The European Union is a club with a long line out the door. Just ask Croatia, Montenegro, Serbia, Albania, or Turkey. But for one Balkan country, the biggest problem is showing the right ID at the velvet rope. Seven former communist countries were able to enter both NATO and the EU by the end of the Bush years. But last year the Greek government blocked the Former Yugoslav Republic of Macedonia from joining NATO, citing bad neighborly relations, and is determined to torpedo its EU bid as well. The reason? It’s all in a name.
So write Thomas Meanay and my colleage Harris Mylonas in Foreign Policy. That names are political is nothing new (California Civil Rights Initiative, anyone?). Less common is to have two countries fighting over a name:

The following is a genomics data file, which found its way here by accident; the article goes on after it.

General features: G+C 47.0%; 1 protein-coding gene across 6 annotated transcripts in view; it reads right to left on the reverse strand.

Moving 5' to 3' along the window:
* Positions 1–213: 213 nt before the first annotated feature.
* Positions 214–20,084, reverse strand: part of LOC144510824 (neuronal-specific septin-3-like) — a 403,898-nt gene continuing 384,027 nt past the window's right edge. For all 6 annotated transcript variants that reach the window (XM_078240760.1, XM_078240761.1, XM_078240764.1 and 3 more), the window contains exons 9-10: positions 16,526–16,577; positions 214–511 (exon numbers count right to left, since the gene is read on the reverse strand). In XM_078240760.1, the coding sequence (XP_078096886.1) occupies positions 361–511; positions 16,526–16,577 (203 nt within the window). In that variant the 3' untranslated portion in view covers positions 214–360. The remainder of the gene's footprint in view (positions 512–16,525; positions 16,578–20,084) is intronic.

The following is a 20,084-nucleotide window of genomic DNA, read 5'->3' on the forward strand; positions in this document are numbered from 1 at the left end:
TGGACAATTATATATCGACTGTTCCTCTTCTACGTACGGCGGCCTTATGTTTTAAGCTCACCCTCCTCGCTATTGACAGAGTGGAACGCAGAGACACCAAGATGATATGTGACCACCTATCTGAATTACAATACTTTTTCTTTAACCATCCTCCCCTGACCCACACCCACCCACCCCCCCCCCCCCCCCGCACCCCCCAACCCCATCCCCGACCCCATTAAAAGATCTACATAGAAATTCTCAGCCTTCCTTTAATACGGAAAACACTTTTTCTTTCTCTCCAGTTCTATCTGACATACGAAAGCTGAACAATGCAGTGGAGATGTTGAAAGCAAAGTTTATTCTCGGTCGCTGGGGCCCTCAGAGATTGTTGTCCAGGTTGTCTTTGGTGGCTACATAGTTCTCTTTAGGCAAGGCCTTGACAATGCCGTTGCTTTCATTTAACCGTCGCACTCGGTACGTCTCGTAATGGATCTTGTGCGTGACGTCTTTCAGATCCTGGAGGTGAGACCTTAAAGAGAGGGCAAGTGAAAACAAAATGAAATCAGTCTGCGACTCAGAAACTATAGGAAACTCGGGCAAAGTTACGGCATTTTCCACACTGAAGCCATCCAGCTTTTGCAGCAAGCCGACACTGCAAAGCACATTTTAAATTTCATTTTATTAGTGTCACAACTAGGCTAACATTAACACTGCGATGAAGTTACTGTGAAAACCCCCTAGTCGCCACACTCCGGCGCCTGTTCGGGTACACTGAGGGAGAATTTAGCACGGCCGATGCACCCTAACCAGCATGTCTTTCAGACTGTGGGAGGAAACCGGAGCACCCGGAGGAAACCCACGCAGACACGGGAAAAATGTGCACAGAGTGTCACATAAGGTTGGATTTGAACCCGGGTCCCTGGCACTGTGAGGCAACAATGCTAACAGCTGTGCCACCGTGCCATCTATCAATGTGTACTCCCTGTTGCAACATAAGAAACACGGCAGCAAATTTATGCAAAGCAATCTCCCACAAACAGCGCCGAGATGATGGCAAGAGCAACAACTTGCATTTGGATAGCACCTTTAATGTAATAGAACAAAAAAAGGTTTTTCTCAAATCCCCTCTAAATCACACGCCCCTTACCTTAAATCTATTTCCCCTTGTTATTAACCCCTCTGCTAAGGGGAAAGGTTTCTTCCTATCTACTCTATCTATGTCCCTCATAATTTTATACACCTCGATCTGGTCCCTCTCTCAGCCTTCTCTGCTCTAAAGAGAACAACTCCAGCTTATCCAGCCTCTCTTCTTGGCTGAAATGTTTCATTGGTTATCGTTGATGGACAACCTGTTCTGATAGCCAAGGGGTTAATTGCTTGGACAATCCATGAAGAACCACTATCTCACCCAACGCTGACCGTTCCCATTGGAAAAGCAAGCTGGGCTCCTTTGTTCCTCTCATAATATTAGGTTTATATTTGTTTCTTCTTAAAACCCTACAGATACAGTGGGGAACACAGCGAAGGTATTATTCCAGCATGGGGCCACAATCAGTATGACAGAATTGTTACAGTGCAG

FYROM, perhaps due to the unwieldiness of its acronym, has tried to enter as just “Macedonia,” the name of the ancient empire of Alexander the Great. But Greece also has a northern province called “Macedonia” and worries that Skopje has expansionist ambitions.
See the article for much more.